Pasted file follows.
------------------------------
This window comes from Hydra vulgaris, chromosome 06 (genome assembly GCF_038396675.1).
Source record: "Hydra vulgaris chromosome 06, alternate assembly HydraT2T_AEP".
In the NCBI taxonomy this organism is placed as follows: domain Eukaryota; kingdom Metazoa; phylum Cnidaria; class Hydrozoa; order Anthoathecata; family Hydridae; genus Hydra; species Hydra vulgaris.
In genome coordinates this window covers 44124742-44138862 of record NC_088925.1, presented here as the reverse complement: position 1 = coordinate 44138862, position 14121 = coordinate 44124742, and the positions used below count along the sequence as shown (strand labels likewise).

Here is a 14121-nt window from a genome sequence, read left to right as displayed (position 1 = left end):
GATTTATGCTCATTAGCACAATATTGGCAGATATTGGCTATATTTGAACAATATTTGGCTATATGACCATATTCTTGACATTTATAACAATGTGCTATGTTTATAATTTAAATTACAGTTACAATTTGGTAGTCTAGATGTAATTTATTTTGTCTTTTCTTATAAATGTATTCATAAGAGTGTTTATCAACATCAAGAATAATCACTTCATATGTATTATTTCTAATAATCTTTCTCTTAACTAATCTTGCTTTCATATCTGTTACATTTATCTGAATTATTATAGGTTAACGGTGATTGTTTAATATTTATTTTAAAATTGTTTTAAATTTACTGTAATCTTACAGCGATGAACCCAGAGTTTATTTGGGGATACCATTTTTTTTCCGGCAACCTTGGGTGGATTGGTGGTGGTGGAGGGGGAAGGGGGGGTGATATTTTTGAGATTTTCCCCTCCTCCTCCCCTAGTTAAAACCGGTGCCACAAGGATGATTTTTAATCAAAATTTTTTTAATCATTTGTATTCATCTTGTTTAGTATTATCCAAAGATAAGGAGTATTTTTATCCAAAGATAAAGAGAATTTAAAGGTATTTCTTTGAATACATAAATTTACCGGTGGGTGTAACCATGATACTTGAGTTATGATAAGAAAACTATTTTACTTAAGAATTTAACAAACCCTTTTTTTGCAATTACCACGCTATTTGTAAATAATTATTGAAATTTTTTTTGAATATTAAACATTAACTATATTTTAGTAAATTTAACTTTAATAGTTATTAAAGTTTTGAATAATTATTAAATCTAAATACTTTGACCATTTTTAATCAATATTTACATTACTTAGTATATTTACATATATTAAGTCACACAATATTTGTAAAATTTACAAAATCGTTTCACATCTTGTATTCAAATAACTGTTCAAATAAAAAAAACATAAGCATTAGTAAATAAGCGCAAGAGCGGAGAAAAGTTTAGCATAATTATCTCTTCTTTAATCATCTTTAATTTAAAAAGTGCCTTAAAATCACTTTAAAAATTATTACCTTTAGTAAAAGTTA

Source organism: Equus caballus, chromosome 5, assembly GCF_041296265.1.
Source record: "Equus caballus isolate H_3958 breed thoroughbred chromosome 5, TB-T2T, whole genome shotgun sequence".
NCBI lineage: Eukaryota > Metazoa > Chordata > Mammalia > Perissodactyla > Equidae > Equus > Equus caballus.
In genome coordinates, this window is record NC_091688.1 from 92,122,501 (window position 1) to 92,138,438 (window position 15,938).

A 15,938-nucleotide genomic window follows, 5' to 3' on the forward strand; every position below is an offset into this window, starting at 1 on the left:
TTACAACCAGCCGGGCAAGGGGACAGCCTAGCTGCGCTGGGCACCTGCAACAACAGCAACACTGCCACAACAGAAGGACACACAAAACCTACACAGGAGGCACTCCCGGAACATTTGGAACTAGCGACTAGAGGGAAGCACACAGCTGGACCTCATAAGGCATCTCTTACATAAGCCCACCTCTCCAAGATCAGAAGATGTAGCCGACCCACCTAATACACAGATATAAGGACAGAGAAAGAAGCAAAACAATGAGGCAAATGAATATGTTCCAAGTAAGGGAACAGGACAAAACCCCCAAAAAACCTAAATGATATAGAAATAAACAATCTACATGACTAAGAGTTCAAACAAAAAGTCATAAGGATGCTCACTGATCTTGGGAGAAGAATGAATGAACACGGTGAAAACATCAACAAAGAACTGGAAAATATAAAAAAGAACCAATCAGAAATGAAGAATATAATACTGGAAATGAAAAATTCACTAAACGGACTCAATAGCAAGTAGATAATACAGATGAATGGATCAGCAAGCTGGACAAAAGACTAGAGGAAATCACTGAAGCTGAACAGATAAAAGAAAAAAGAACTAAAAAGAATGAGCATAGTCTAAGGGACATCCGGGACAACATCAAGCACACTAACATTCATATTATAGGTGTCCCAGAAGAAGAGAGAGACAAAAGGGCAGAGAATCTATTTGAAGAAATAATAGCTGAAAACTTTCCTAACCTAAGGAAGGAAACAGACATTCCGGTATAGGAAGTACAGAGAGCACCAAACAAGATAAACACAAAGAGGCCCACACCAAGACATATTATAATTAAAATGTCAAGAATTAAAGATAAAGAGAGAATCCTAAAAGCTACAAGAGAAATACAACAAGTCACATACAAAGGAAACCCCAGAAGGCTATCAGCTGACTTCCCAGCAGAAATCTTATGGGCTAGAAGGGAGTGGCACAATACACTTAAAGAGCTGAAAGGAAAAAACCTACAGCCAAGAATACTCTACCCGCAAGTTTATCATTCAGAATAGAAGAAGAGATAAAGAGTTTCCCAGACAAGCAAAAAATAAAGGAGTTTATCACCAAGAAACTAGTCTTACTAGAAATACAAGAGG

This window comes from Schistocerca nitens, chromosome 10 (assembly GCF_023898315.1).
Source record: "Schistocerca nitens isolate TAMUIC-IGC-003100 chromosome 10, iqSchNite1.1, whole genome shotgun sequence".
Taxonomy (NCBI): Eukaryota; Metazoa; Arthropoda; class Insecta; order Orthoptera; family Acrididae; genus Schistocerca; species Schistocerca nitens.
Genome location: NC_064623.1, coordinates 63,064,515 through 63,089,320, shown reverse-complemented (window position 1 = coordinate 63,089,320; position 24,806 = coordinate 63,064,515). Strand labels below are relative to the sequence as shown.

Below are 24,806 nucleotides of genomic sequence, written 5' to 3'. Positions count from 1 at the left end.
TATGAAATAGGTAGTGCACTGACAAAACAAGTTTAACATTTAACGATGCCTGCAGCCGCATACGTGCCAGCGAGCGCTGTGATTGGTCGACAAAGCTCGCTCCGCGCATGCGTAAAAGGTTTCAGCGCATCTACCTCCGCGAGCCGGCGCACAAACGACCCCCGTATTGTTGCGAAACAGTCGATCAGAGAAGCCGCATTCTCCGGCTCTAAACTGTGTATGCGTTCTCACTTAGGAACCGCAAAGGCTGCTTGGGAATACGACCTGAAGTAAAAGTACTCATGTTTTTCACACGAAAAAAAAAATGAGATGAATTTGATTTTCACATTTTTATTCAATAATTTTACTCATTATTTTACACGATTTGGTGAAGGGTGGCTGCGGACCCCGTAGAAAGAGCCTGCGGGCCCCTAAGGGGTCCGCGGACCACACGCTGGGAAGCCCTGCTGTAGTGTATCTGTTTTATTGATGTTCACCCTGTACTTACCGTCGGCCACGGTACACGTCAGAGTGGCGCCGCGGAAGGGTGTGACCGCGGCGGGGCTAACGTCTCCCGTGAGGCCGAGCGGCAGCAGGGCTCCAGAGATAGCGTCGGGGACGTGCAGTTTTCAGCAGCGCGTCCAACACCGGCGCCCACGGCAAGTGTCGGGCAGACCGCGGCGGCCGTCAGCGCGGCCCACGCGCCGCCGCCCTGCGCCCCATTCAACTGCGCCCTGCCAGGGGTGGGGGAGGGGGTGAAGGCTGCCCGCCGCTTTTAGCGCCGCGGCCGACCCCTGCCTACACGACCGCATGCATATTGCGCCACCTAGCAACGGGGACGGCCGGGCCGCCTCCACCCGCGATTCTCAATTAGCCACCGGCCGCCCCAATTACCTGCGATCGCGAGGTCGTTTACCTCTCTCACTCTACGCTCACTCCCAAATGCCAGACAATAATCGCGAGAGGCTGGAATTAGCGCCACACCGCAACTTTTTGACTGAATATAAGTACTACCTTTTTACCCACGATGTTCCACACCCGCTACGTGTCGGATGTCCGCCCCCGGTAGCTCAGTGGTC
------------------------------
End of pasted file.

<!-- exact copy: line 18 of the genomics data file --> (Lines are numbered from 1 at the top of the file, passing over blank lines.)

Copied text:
TATGAAATAGGTAGTGCACTGACAAAACAAGTTTAACATTTAACGATGCCTGCAGCCGCATACGTGCCAGCGAGCGCTGTGATTGGTCGACAAAGCTCGCTCCGCGCATGCGTAAAAGGTTTCAGCGCATCTACCTCCGCGAGCCGGCGCACAAACGACCCCCGTATTGTTGCGAAACAGTCGATCAGAGAAGCCGCATTCTCCGGCTCTAAACTGTGTATGCGTTCTCACTTAGGAACCGCAAAGGCTGCTTGGGAATACGACCTGAAGTAAAAGTACTCATGTTTTTCACACGAAAAAAAAAATGAGATGAATTTGATTTTCACATTTTTATTCAATAATTTTACTCATTATTTTACACGATTTGGTGAAGGGTGGCTGCGGACCCCGTAGAAAGAGCCTGCGGGCCCCTAAGGGGTCCGCGGACCACACGCTGGGAAGCCCTGCTGTAGTGTATCTGTTTTATTGATGTTCACCCTGTACTTACCGTCGGCCACGGTACACGTCAGAGTGGCGCCGCGGAAGGGTGTGACCGCGGCGGGGCTAACGTCTCCCGTGAGGCCGAGCGGCAGCAGGGCTCCAGAGATAGCGTCGGGGACGTGCAGTTTTCAGCAGCGCGTCCAACACCGGCGCCCACGGCAAGTGTCGGGCAGACCGCGGCGGCCGTCAGCGCGGCCCACGCGCCGCCGCCCTGCGCCCCATTCAACTGCGCCCTGCCAGGGGTGGGGGAGGGGGTGAAGGCTGCCCGCCGCTTTTAGCGCCGCGGCCGACCCCTGCCTACACGACCGCATGCATATTGCGCCACCTAGCAACGGGGACGGCCGGGCCGCCTCCACCCGCGATTCTCAATTAGCCACCGGCCGCCCCAATTACCTGCGATCGCGAGGTCGTTTACCTCTCTCACTCTACGCTCACTCCCAAATGCCAGACAATAATCGCGAGAGGCTGGAATTAGCGCCACACCGCAACTTTTTGACTGAATATAAGTACTACCTTTTTACCCACGATGTTCCACACCCGCTACGTGTCGGATGTCCGCCCCCGGTAGCTCAGTGGTC